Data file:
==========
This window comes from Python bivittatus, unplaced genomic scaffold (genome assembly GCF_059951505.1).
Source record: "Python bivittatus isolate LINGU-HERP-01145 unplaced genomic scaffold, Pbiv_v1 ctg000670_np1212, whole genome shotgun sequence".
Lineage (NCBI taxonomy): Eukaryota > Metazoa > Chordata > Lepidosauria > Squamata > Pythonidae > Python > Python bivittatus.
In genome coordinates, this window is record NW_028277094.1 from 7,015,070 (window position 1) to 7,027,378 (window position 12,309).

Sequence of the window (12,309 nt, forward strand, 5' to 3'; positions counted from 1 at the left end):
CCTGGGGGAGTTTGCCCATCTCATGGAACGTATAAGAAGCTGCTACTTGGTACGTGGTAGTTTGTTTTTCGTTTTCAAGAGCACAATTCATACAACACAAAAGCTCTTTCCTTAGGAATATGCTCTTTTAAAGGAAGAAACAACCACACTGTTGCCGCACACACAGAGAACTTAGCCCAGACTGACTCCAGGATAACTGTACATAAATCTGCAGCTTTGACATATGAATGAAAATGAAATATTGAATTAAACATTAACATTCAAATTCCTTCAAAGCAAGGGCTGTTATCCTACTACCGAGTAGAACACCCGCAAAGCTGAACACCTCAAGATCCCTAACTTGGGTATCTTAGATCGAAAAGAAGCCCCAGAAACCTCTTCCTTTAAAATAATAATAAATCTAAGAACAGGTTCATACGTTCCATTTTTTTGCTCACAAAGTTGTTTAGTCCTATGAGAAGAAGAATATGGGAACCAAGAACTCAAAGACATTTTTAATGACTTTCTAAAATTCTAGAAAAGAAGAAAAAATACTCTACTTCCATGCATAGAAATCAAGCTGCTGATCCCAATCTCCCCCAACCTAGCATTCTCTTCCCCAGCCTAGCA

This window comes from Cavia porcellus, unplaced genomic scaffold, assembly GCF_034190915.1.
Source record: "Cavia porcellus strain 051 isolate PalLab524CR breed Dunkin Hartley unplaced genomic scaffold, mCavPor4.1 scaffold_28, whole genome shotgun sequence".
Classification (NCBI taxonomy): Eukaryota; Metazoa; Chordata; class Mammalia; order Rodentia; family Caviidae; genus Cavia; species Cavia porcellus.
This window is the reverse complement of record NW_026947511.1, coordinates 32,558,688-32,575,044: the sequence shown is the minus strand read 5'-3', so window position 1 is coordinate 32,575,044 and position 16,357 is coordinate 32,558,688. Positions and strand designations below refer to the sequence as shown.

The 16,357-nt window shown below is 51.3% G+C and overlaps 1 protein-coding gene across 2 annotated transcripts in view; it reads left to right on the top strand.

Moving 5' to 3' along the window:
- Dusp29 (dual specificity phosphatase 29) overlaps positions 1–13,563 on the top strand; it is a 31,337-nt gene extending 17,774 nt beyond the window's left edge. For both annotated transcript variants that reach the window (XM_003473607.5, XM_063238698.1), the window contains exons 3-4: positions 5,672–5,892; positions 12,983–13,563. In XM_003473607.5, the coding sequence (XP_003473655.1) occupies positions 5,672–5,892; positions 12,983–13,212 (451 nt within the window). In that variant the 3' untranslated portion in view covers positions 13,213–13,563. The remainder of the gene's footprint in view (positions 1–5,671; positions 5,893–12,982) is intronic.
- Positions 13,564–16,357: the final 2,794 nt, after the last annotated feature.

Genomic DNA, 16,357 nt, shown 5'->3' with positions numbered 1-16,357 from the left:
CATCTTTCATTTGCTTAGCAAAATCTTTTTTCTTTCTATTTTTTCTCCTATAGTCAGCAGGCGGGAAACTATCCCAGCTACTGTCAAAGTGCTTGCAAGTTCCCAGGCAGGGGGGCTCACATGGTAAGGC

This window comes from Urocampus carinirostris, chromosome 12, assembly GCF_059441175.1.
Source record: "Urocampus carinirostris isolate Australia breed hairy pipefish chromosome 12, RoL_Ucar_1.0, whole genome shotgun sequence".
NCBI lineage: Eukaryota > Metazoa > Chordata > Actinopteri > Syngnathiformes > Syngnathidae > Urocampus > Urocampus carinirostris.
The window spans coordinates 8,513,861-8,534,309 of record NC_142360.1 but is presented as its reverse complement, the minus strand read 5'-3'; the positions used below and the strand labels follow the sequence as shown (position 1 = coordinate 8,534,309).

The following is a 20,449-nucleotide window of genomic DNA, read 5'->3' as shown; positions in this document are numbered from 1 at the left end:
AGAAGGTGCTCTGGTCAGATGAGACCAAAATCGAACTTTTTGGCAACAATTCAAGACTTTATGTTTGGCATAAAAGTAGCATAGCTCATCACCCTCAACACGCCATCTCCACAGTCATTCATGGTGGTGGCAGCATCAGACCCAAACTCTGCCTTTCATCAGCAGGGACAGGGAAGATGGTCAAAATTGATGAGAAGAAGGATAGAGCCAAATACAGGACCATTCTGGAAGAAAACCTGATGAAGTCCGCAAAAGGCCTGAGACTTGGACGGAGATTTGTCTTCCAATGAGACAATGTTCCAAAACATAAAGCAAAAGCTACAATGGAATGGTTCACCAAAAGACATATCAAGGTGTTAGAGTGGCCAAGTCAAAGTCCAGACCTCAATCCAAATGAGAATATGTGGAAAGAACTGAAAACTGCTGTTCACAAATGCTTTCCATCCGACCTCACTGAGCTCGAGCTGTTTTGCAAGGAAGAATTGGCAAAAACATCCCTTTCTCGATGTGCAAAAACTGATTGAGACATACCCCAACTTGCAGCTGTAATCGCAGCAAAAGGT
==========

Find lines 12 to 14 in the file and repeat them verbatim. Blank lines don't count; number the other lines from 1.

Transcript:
Moving 5' to 3' along the window:
- Dusp29 (dual specificity phosphatase 29) overlaps positions 1–13,563 on the top strand; it is a 31,337-nt gene extending 17,774 nt beyond the window's left edge. For both annotated transcript variants that reach the window (XM_003473607.5, XM_063238698.1), the window contains exons 3-4: positions 5,672–5,892; positions 12,983–13,563. In XM_003473607.5, the coding sequence (XP_003473655.1) occupies positions 5,672–5,892; positions 12,983–13,212 (451 nt within the window). In that variant the 3' untranslated portion in view covers positions 13,213–13,563. The remainder of the gene's footprint in view (positions 1–5,671; positions 5,893–12,982) is intronic.
- Positions 13,564–16,357: the final 2,794 nt, after the last annotated feature.